When the last seven of the Rajiv Gandhi case convicts are released, curtains would come down on a sordid 23-year saga that began with a diabolic assassination and ended with a struggle by the convicts to get off the noose.
Although all the 26 accused, tried by a special TADA court at Poonamalee sub-jail, were awarded death sentence on January 28, 1998, no one walked to the gallows and none will be in jail after three days.
Former prime minister Rajiv Gandhi was assassinated at an election meeting venue in Sriperumbudur on May 21, 1991, by a female human bomb. She was not alone at the venue and did not operate solo. The unravelling of the conspiracy led to the Special Investigation Team (SIT) of the CBI to initially name 41 people as accused in the chargesheet.
Of them, LTTE chief V Prabhakaran, Pottu Amman and Akila (LTTE women’s wing head), were declared absconders. Twelve others could not be caught alive, including two - human bomb Dhanu and Haribabu, a photographer from Chennai - who were killed by the RDX that killed Rajiv. The SIT arrested 26 and charged all of them under the TADA and other sections of the IPC.
The Supreme Court on May 11, 1999 let off 19, commuted sentences of three to life and awarded death to four. Those on the death row were Nalini, Murugan (LTTE cadre who married Nalini in Tirupati soon after the killing), Perarivalan (accused of procuring a nine volt battery for Dhanu’s belt bomb) and Santhan (childhood buddy of Sivarasan).
Sivarasan and Subha were among those who committed suicide by biting a cyanide pill at their hideout near Bangalore, when the police tried to storm it three months after the assassination.
Those who were ordered to serve life terms were Robert Payas (accused of allowing LTTE men to stay in his house and getting money from Sivarasan), Jayakumar (brother-in-law of Payas to whose house Sivarasan, Nalini and Subha returned after the assassination) and Ravichandran (arranged hideouts for the team after the operation).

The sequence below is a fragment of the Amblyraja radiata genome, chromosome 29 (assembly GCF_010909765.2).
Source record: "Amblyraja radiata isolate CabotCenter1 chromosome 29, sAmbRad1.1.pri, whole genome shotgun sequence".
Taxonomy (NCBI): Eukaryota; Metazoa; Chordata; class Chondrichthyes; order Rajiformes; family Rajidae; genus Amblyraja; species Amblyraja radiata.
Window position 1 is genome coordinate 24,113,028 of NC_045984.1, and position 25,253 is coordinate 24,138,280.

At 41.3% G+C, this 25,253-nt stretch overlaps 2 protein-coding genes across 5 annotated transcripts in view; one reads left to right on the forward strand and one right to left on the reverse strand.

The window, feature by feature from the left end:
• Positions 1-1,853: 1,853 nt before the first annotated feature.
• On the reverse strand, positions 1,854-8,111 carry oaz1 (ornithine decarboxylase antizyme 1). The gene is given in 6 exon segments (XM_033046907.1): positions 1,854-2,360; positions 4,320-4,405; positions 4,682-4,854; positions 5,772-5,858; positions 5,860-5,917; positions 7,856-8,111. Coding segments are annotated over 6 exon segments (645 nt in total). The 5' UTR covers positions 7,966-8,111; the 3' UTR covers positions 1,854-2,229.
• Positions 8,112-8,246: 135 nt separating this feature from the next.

After the four death row convicts appealed to the Supreme Court in vain, they began pleading for clemency, starting with a petition to the Tamil Nadu Governor on Oct 17, 1999, with the petitioners showing perseverance in exploring each and every avenue available under the law. On April 19, 2000, the Tamil Nadu government recommended commutation of the death sentence to life for Nalini alone.
On August 26, 2011, the date for hanging Murugan, Santhan and Perarivalan was fixed as September 9 but on August 30, the High Court stayed it and referred the appeal to the Supreme Court even as the Tamil Nadu Cabinet adopted a resolution in favour of the convicts.
Ever since the first petition was shot off to the governor, a movement against death penalty gained momentum in Tamil Nadu with several Tamil groups throwing their weight behind it by organising meetings, seminars, protests and hunger strikes. Perarivalan’s mother Arputhamal was part of the movement that also drew many politicians from Tamil Nadu.
The demand for releasing the death row convicts, particularly Perarivalan, became an emotive issue in the State and several books and pamphlets were brought out to drum up public support. Several journalists even met him in jail and wrote about him. The announcement by the Chief Minister thus brings to an end the struggle for saving Perarivalan.
It has also in one stroke given relief for the six others, including Nalini, whose petition for release from jail had been opposed by the then State government.